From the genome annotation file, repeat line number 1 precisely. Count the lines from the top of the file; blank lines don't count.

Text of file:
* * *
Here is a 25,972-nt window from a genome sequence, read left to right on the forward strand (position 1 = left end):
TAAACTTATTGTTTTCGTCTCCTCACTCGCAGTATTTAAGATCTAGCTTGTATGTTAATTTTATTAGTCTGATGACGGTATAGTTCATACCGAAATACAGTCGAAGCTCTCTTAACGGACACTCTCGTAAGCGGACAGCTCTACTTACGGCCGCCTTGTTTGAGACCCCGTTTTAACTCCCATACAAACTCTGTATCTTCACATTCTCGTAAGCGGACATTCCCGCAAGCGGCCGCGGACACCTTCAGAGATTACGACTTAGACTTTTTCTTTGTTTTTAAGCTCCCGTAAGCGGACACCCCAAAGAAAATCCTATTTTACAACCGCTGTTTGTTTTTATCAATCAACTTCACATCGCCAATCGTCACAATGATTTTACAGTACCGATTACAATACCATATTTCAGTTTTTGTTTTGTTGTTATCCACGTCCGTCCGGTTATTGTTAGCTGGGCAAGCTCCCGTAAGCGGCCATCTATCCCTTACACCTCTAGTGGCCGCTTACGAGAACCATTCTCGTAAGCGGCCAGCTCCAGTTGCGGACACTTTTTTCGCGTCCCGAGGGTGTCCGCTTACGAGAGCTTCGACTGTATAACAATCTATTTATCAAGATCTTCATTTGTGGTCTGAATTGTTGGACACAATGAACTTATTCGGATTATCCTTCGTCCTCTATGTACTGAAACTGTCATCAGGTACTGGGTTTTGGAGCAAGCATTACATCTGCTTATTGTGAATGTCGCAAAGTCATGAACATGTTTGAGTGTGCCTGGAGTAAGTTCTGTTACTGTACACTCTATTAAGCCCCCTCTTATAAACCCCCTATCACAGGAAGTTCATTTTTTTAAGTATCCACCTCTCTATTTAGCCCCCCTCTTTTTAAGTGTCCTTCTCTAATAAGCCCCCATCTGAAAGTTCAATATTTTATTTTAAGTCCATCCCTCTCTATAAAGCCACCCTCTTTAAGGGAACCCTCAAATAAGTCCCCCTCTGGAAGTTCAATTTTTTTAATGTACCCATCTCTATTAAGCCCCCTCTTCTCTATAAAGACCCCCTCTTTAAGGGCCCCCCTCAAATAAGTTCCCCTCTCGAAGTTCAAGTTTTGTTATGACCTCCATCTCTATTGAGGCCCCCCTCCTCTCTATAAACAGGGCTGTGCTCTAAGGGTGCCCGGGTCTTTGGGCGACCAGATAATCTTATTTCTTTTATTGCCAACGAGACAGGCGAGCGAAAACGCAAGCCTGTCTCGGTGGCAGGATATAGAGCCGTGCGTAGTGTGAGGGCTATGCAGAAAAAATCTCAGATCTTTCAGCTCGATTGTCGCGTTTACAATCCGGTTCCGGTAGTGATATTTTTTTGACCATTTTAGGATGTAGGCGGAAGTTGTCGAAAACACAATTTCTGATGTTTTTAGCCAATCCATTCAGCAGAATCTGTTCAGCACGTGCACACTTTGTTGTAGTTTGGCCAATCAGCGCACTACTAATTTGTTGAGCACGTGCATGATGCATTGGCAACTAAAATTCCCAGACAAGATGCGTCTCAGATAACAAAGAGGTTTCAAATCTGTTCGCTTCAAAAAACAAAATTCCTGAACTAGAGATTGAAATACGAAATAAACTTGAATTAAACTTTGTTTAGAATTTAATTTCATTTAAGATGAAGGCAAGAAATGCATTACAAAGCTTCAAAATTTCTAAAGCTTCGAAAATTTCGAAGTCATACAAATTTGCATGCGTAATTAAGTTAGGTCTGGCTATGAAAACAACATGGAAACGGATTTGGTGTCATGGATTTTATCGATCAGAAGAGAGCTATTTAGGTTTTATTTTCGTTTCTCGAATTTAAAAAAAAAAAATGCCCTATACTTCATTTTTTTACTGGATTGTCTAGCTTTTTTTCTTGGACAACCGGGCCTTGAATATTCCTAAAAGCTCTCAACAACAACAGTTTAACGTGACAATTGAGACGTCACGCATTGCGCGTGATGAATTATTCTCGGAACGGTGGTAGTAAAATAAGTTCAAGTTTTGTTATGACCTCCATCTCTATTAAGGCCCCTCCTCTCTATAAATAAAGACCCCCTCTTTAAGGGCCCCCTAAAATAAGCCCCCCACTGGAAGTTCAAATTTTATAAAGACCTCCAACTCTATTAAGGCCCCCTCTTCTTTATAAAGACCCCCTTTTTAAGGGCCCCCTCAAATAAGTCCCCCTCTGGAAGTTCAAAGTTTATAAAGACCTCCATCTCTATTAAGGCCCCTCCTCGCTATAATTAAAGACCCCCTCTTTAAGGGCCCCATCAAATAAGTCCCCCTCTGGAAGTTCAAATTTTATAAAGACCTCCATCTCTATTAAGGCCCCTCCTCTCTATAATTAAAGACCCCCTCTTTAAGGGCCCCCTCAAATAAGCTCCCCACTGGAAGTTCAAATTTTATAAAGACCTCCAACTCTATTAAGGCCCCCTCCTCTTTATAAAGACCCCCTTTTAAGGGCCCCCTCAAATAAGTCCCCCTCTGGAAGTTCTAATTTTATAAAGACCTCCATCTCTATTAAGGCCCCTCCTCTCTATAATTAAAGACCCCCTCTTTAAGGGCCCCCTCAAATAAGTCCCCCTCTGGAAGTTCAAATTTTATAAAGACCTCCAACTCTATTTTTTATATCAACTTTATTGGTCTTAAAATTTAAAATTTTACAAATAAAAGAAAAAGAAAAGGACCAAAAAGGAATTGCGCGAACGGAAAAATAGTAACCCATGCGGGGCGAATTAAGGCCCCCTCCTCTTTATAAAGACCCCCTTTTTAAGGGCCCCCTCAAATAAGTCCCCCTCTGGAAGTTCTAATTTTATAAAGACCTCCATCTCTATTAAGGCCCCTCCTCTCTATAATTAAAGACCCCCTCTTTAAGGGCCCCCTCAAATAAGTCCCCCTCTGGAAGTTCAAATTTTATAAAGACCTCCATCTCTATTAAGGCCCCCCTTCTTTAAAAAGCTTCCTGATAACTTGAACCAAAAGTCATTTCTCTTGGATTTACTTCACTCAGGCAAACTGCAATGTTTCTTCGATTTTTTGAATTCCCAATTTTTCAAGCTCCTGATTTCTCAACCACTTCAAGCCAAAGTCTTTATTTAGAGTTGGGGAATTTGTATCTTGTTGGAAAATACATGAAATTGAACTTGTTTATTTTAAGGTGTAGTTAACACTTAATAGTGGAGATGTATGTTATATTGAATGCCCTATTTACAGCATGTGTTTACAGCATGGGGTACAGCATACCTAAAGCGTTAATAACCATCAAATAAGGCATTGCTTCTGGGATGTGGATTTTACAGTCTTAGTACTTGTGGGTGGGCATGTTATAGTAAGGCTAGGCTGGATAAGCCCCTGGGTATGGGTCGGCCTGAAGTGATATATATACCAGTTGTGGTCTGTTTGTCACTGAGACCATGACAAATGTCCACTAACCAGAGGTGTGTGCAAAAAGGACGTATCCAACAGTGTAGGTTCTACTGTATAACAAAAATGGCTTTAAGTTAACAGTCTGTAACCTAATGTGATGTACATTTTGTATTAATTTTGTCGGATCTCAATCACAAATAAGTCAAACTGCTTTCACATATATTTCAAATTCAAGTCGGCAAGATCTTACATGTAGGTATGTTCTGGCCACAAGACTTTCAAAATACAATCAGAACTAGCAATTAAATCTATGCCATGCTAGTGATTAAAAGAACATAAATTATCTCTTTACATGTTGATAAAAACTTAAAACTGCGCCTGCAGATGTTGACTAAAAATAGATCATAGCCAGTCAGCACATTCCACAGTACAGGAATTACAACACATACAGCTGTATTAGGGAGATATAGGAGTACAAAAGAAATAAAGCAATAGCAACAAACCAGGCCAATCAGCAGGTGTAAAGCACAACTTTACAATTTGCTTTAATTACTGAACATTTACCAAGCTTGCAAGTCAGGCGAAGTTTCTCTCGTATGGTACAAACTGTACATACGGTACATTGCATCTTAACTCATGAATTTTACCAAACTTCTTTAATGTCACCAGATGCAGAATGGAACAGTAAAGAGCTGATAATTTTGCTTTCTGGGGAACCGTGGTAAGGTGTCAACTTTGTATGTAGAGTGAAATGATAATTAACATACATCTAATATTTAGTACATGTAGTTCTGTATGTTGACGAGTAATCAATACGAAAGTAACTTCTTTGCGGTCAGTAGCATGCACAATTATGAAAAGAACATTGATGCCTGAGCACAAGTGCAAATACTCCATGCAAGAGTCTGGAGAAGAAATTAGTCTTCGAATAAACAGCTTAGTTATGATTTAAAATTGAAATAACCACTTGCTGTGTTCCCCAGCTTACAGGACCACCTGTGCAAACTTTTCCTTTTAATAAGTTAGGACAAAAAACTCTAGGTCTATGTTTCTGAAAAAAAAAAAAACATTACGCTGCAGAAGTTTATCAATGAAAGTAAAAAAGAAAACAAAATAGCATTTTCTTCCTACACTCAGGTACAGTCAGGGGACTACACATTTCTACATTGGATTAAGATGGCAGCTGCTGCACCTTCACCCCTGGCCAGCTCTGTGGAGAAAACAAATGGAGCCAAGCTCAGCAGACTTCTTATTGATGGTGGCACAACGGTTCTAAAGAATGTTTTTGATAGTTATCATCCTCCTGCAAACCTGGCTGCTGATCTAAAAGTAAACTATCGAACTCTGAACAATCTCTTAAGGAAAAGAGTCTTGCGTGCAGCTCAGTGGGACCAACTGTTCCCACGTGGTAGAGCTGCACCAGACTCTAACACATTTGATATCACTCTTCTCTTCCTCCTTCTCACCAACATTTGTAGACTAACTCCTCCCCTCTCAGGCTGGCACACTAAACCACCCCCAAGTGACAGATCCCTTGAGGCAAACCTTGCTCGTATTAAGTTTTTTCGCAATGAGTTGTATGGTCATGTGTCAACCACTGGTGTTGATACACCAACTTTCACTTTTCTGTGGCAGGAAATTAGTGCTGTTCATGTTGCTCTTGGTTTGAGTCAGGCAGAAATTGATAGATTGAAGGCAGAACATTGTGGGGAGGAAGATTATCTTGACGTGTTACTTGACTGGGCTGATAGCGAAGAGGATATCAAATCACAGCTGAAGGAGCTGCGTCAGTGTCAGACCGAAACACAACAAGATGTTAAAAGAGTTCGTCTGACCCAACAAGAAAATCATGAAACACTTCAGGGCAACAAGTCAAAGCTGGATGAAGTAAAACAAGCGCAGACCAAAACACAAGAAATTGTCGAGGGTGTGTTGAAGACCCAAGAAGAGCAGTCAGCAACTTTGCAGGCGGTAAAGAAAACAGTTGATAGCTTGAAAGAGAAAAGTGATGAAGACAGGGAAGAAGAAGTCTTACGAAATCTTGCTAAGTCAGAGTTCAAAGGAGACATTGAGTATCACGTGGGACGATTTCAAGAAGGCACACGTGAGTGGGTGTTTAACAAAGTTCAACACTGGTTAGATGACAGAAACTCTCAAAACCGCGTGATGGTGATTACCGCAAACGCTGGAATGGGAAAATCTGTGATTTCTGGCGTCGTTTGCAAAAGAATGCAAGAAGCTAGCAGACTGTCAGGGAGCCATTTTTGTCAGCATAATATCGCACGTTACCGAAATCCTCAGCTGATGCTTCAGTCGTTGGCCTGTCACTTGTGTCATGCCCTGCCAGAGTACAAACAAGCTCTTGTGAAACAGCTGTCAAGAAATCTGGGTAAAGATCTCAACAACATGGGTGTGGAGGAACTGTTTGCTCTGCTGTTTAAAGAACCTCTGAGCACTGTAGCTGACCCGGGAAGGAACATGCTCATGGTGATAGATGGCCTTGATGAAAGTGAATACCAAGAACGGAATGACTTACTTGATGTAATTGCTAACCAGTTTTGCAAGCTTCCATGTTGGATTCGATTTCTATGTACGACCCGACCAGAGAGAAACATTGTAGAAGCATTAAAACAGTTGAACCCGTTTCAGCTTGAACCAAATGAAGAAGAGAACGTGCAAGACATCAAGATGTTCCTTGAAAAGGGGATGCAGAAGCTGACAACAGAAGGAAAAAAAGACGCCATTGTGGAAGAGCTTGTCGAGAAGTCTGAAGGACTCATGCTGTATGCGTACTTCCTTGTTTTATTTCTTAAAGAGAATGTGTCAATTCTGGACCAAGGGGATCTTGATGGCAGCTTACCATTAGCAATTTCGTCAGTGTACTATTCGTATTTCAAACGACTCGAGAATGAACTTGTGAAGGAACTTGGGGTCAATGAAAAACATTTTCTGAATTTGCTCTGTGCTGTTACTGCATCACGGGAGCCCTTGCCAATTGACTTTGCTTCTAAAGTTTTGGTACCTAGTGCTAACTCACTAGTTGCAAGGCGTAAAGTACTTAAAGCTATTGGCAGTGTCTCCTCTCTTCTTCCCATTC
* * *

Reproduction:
Here is a 25,972-nt window from a genome sequence, read left to right on the forward strand (position 1 = left end):